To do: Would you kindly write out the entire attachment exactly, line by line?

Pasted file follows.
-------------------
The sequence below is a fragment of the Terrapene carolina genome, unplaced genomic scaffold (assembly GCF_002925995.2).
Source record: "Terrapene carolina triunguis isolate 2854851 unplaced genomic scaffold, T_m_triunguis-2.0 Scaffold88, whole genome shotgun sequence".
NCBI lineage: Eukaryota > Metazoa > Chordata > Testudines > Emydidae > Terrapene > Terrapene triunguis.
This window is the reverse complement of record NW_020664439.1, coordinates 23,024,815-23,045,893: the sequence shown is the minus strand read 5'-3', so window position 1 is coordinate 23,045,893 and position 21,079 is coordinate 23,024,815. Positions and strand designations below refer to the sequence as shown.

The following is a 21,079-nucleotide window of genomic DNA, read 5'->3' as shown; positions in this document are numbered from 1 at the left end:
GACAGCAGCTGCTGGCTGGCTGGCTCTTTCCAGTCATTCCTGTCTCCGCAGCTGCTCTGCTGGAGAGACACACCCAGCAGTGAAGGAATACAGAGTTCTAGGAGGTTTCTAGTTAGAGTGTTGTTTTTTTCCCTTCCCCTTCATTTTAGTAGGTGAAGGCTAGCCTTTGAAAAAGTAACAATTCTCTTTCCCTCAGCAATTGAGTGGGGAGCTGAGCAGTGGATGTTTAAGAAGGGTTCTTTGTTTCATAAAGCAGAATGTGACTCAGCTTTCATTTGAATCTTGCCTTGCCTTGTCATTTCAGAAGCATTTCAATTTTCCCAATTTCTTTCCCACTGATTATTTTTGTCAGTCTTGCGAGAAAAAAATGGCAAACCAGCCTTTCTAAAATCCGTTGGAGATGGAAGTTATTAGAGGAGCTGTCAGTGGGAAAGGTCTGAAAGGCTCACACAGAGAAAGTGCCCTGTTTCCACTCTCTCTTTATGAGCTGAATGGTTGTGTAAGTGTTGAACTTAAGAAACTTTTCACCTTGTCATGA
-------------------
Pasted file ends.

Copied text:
The sequence below is a fragment of the Terrapene carolina genome, unplaced genomic scaffold (assembly GCF_002925995.2).
Source record: "Terrapene carolina triunguis isolate 2854851 unplaced genomic scaffold, T_m_triunguis-2.0 Scaffold88, whole genome shotgun sequence".
NCBI lineage: Eukaryota > Metazoa > Chordata > Testudines > Emydidae > Terrapene > Terrapene triunguis.
This window is the reverse complement of record NW_020664439.1, coordinates 23,024,815-23,045,893: the sequence shown is the minus strand read 5'-3', so window position 1 is coordinate 23,045,893 and position 21,079 is coordinate 23,024,815. Positions and strand designations below refer to the sequence as shown.

The following is a 21,079-nucleotide window of genomic DNA, read 5'->3' as shown; positions in this document are numbered from 1 at the left end:
GACAGCAGCTGCTGGCTGGCTGGCTCTTTCCAGTCATTCCTGTCTCCGCAGCTGCTCTGCTGGAGAGACACACCCAGCAGTGAAGGAATACAGAGTTCTAGGAGGTTTCTAGTTAGAGTGTTGTTTTTTTCCCTTCCCCTTCATTTTAGTAGGTGAAGGCTAGCCTTTGAAAAAGTAACAATTCTCTTTCCCTCAGCAATTGAGTGGGGAGCTGAGCAGTGGATGTTTAAGAAGGGTTCTTTGTTTCATAAAGCAGAATGTGACTCAGCTTTCATTTGAATCTTGCCTTGCCTTGTCATTTCAGAAGCATTTCAATTTTCCCAATTTCTTTCCCACTGATTATTTTTGTCAGTCTTGCGAGAAAAAAATGGCAAACCAGCCTTTCTAAAATCCGTTGGAGATGGAAGTTATTAGAGGAGCTGTCAGTGGGAAAGGTCTGAAAGGCTCACACAGAGAAAGTGCCCTGTTTCCACTCTCTCTTTATGAGCTGAATGGTTGTGTAAGTGTTGAACTTAAGAAACTTTTCACCTTGTCATGA